Consumers’ Expectations Continue to Grow. Which Brands Are Best at Meeting Them?

February 19, 2015

BrandKeys-Brand-Leaders-Customer-Loyalty-Engagement-Feb2015Consumers’ emotional expectations from brands continue to grow but brands are failing to keep pace, reports a new study from Brand Keys. The 2015 Customer Loyalty Engagement Index (CLEI) study uses a proprietary survey-based research method to assign each measured brand a percentage score indicating the degree to which it meets expectations against a consumer-generated category-specific ideal. That ideal is itself based on path-to-purchase drivers that are distinct for each category.

This year’s study covered 64 categories and 540 brands, and relies upon a survey of 36,605 brand customers aged 18 to 65.

The following is a brief selection of category leaders. The percentage defines how close the brand is to an ideal score in its category. In some cases, comparisons are made to last year’s results, though it’s important to note that this year’s report also included Canadian consumer assessments for some categories, such that the comparisons may not be apple-to-apple in all cases.

  • Airline: Air Canada (85%), topping last year’s winner, Jet Blue;
  • Automotive: Ford / Hyundai (93%), unchanged from last year;
  • Computer (laptops): Apple (96%);
  • E-Readers: Kindle (97%);
  • Instant Messaging Applications: WhatsApp (91%);
  • Online Music: Pandora (90%);
  • Online Payment Services: PayPal (91%);
  • Online Retailers: Amazon (95%);
  • Online Video Streaming: Netflix (89%), after tying with Amazon last year;
  • Search Engine: Google (86%);
  • Smartphones: Apple (82%);
  • Social Networking Sites: Facebook (75%), after tying with Twitter last year;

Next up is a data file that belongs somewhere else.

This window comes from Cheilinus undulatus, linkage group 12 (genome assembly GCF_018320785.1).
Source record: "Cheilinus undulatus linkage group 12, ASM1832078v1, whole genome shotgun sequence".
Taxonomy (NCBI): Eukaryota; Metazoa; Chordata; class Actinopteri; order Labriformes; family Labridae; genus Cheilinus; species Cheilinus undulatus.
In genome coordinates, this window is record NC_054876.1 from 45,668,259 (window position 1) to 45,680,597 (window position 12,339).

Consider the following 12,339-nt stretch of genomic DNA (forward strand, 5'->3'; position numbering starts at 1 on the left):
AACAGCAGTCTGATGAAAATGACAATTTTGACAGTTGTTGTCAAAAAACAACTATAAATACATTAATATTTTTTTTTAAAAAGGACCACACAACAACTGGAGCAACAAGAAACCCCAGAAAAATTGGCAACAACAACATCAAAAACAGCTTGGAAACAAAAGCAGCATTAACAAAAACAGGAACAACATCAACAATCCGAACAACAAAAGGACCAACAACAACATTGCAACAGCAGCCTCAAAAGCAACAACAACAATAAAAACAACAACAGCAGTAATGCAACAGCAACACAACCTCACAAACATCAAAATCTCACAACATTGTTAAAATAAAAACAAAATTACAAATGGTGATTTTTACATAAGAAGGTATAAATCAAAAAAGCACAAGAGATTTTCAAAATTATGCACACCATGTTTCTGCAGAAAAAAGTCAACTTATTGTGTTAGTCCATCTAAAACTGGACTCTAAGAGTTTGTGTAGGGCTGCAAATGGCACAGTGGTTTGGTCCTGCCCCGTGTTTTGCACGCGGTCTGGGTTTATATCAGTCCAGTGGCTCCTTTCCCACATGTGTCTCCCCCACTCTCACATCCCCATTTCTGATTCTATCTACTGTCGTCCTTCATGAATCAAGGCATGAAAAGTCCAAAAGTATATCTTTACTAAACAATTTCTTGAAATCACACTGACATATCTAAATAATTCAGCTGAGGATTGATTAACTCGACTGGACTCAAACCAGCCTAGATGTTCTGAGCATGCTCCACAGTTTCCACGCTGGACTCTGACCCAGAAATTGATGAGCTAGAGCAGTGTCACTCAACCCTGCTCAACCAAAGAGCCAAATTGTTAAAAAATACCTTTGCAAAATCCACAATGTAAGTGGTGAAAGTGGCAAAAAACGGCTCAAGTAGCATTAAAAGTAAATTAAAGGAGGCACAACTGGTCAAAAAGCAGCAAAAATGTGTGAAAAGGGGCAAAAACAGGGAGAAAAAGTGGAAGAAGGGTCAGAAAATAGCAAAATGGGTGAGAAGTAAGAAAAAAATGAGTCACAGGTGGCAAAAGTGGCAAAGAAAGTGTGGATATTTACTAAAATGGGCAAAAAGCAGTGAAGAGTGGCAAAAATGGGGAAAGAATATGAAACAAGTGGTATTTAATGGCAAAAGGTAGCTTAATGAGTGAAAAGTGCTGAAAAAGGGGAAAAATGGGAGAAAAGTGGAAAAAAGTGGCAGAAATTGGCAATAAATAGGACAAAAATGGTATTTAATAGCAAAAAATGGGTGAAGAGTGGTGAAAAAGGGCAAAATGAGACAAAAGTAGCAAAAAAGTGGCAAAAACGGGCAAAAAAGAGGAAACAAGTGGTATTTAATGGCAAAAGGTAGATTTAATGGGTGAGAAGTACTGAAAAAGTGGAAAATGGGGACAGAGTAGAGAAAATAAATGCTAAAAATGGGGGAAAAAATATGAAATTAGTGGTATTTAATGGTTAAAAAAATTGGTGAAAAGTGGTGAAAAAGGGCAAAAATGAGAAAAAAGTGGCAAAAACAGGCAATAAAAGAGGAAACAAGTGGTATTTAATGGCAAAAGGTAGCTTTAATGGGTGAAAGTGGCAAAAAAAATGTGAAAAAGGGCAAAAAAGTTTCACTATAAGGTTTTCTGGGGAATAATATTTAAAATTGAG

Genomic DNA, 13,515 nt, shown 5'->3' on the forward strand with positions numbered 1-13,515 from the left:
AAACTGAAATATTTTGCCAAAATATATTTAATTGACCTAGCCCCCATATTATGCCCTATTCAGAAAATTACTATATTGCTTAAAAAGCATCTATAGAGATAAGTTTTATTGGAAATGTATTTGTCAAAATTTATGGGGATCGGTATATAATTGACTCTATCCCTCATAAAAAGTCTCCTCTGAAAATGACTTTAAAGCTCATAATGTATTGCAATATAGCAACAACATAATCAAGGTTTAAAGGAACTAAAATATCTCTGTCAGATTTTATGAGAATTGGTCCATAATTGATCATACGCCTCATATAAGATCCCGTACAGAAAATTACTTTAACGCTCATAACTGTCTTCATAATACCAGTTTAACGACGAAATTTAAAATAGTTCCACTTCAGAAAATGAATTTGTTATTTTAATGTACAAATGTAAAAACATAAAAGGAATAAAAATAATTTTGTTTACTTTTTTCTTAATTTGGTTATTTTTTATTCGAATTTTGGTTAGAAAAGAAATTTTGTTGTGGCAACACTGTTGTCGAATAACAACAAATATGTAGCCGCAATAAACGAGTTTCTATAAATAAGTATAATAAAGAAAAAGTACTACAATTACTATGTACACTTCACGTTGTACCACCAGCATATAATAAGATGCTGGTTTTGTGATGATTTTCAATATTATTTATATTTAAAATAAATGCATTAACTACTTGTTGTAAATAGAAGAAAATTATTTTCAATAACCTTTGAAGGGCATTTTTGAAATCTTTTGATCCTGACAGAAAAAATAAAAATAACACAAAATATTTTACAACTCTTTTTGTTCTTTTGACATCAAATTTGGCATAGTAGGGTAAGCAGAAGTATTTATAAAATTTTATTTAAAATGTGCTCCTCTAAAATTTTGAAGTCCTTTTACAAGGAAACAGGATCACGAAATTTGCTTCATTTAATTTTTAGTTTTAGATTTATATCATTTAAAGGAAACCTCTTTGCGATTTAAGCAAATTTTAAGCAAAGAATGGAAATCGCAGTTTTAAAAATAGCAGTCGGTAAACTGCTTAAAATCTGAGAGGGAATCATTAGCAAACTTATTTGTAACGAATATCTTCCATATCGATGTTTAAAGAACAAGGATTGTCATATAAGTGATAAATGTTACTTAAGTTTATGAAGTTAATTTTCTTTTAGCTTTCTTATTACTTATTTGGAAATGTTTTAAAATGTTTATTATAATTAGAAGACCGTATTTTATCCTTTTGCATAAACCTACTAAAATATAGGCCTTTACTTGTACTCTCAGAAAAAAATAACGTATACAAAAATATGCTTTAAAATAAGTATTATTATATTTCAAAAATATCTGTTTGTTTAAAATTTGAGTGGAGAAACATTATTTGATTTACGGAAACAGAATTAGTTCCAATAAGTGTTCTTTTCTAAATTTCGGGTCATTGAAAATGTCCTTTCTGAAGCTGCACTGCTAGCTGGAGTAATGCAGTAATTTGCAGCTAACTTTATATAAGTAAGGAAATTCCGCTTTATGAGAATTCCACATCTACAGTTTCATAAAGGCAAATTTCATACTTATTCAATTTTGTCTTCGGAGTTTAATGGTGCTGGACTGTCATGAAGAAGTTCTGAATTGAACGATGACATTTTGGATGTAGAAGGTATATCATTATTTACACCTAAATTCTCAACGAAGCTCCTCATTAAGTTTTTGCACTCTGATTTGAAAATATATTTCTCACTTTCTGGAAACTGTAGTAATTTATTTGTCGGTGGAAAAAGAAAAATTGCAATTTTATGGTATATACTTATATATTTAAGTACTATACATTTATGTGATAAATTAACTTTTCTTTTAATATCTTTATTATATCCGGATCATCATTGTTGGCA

• Tablets: Apple (92%), taking the sold lead after splitting it with Amazon last year; and
  • Wireless Phone Service: AT&T (85%).

Unless otherwise noted, each of those category leaders remained constant from last year’s results.

A couple of things that stand out to those who follow these categories: Apple retains the smartphone title from Samsung; and while Facebook takes the social networking lead, its low score suggest that social networking sites are having a difficult time meeting consumers’ expectations.

Unlike last year, the social networking category is not in the top 5 in terms of highest overall consumer expectations. This year’s top 7 (along with the category drivers where consumers hold their highest expectations) are:

  • App-based rideshare (My needs come first);
  • Athletic footwear (personal innovation and performance optimization);
  • Luxury cosmetics (nurturing/optimizing my appearance);
  • Headphones (my very personal experience);
  • Luxury hotels (service I deserve);
  • Instant messaging apps (the ability to matter); and
  • Smartphones (I can do anything from this phone).

About the Data: Brand Keys describes its methodology as follows:

For the 2015 survey, 36,605 consumers, 18 to 65 years of age, from the nine US Census Regions, self-selected the categories in which they are consumers, and the brands for which they are customers. Seventy (70%) percent were interviewed by phone, twenty-five (25%) percent via face-to-face interviews (to identify and include cell phone-only households), and 5% online. This year certain categories included Canadian consumer assessments.

Brand Keys uses an independently validated research approach that fuses emotional and rational aspects of the categories, identifies the four behavioral drivers for the category-specific “Ideal,” and identifies the values that form the components of each driver.

The Ideal describes the precise path-to-purchase drivers, describing how the consumer will view the category, compare brands and how they will engage with the brand, buy, and remain loyal. The four drivers, for example, for the Smartphone category have been identified as: 1) Brand Reputation & Design, 2) A Platform For All My Needs, 3) Features & Personal Connectivity, and 4) Brand Value & Customer Support. Drivers are category-specific since consumers don’t buy smartphones in the same way they buy cosmetics or pizza.

The assessments measure how well brands meet consumer expectations for each driver that makes up the Ideal for a specific category. The research technique combines psychological inquiry with statistical analyses, has a test/re-test reliability of 0.93, with results generalizable at the 95% confidence level. It has been successfully used in B2B and B2C categories in 35 countries.”

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